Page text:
An entrepreneur I know says that companies in constant pursuit of venture capital investment have fallen victim to the lure of “entreporn”. It’s easy to see why business owners become obsessed with chasing investors. The stories we hear about venture capitalists and entrepreneurs connecting report big money going into the companies. We are left to assume that it will be a happy, successful marriage.
And it is easy to believe that big money is within reach, when we read that Richmond-based SnagAJob received a $27 million investment earlier this year. And just up the road, Washington, DC-based Living Social received a $400 million investment from venture capitalists.
Entrepreneurs salivate over these stories.
But some investor-entrepreneur partnerships leave both sides disappointed.
Take that “For Sale” sign down for just a minute, and take a break from perfecting your elevator pitch to your moneyed contacts. Consider when, to whom, and why you should (or should not) sell parts of your business for a lump of cash.
Before you spend all night scouring LinkedIn and Facebook in attempt to find 2nd and 3rd degree connections who may provide an “in” to the world of private investing, ask yourself if the time is right. If your business does not yet have (1) some visible proof of concept, (2) a realistic path to profitability, (3) a pitch that anticipates the hard questions, or (4) your first paying customer, then it may be too soon.
A premature pitch runs the risk of making a bad first impression, which can be extremely difficult to overcome even as your business matures. Every investor is going to need to see the proof of concept before they give you any substantial amount of money. This is not a simple overview, but a discussion and demonstration on all the details, including an analysis of the target audience and revenue streams. The investor needs to know who will buy your service or product, how much they will pay for it, and how many customers you will need to get you into solid cash flow.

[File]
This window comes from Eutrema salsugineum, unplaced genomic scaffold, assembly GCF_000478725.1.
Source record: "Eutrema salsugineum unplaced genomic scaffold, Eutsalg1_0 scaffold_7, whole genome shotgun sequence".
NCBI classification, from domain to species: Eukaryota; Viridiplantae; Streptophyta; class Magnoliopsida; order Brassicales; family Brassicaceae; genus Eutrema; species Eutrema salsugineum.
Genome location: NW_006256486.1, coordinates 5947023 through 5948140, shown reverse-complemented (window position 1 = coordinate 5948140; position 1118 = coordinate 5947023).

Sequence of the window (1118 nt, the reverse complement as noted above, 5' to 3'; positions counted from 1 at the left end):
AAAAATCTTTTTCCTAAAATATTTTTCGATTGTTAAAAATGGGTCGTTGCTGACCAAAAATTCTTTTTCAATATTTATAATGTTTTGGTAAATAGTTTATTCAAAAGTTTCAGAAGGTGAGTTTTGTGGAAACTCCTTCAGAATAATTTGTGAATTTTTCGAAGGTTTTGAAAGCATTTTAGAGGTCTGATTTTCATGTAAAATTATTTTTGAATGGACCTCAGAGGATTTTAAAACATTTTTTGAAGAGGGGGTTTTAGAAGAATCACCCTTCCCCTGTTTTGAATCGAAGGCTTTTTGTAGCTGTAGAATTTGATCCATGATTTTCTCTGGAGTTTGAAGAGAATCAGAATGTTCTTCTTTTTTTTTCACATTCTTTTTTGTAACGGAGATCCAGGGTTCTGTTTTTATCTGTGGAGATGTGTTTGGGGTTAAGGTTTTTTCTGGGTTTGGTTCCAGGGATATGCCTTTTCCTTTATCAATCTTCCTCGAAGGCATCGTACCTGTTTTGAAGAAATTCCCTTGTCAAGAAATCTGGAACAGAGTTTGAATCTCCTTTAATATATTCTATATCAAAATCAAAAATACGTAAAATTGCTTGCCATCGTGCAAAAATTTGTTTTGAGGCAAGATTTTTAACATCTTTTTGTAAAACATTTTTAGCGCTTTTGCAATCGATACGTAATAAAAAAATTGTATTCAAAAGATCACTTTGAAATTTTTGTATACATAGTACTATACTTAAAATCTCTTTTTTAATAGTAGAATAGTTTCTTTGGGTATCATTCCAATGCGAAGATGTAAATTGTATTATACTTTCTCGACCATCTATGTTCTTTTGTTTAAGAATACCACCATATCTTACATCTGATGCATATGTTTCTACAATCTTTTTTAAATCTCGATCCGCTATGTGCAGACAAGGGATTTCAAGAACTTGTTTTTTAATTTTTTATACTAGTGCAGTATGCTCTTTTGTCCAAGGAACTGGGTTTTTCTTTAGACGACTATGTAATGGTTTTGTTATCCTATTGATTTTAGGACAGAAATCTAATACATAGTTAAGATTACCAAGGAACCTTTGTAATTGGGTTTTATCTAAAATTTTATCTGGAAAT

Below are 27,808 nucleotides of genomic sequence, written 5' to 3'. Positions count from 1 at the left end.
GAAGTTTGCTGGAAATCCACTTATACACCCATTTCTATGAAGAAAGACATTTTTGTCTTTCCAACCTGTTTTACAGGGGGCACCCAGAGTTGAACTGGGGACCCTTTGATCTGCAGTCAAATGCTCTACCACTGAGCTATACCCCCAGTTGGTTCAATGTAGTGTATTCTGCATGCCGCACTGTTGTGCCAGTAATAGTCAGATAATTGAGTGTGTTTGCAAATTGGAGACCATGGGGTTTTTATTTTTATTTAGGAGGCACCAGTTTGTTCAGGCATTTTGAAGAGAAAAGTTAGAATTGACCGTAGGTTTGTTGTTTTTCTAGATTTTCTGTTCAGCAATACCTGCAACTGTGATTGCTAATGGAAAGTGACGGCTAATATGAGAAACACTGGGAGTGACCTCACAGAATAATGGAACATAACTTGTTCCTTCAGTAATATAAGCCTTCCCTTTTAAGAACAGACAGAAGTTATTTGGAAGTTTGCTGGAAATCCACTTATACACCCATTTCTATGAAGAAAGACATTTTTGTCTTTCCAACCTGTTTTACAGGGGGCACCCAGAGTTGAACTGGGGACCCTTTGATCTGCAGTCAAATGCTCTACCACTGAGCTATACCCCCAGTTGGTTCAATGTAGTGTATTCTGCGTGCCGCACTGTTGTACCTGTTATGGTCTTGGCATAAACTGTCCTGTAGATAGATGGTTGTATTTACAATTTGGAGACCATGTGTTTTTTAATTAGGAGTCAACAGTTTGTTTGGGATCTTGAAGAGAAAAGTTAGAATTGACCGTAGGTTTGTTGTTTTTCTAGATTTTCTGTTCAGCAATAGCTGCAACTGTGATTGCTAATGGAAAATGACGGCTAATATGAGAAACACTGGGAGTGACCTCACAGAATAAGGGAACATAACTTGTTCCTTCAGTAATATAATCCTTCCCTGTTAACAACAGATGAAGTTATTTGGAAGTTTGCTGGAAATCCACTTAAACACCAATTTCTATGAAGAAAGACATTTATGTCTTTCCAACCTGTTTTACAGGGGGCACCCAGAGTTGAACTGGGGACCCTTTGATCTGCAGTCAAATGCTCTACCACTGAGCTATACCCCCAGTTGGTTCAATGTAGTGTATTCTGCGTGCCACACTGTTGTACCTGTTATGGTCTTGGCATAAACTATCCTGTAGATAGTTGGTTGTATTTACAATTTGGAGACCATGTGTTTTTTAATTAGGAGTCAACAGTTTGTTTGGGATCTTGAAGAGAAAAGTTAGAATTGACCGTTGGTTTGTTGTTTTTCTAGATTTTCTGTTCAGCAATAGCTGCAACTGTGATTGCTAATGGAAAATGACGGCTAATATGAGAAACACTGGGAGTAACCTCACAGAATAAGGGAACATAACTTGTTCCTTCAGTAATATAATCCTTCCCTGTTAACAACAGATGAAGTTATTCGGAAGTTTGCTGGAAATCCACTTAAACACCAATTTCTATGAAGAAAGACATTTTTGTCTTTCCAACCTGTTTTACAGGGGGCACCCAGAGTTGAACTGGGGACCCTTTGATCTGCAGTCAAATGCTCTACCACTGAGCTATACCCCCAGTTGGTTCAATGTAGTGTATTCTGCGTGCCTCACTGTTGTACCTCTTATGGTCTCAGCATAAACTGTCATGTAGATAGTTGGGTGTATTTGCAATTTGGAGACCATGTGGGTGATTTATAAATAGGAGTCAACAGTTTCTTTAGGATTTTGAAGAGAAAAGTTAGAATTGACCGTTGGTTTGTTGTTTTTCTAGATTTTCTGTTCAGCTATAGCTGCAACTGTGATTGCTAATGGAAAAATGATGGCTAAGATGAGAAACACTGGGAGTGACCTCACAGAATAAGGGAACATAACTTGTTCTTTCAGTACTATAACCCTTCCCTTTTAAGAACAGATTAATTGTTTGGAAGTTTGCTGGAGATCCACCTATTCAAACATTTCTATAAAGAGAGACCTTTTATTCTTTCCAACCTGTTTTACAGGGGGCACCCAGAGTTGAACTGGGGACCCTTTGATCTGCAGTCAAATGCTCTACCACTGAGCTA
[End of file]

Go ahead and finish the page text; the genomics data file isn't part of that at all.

Like many successful relationships, the partnership between a business owner and investor works best when both parties know and understand their roles. As the entrepreneur, your job is to build a product or service that fills a market need, attract customers, and get paid for your services. Those are your duties alone, not the investor’s. Their job is to place their money where it can create the most growth, and then capitalize through a successful exit strategy. It’s key to know that most investors are not in it for the long haul. They most have their eyes on a profitable exit strategy, even as they are getting in.
Just as investors will prefer to work with companies that meet their criteria, you should also have a good idea of the non-monetary terms that will make a successful match for you. Do you want management and big-client networking help from your investors? Or do you just need to be left alone with your team to finish version 1.0 without co-owners looking over your shoulder?
A pile of cash is never a bad thing, but do you really want and need investors? It’s vital that you have an honest conversation with yourself and any existing co-owners about the need to infuse money into the company in exchange for part of ownership. Also be mindful of the control compromises that come along with the cash.
Depending on the business, there are times when the business reaches a barrier that can only be overcome with outside money. In that case, private equity is a good way to fill that need and get you to market.
In other cases, slower growth with 100% ownership retained can be a beautiful thing. If early sales are possible without outside money, and if those early sales can fund expansion, you may be better off if you stop dialing for dollars and start signing up customers.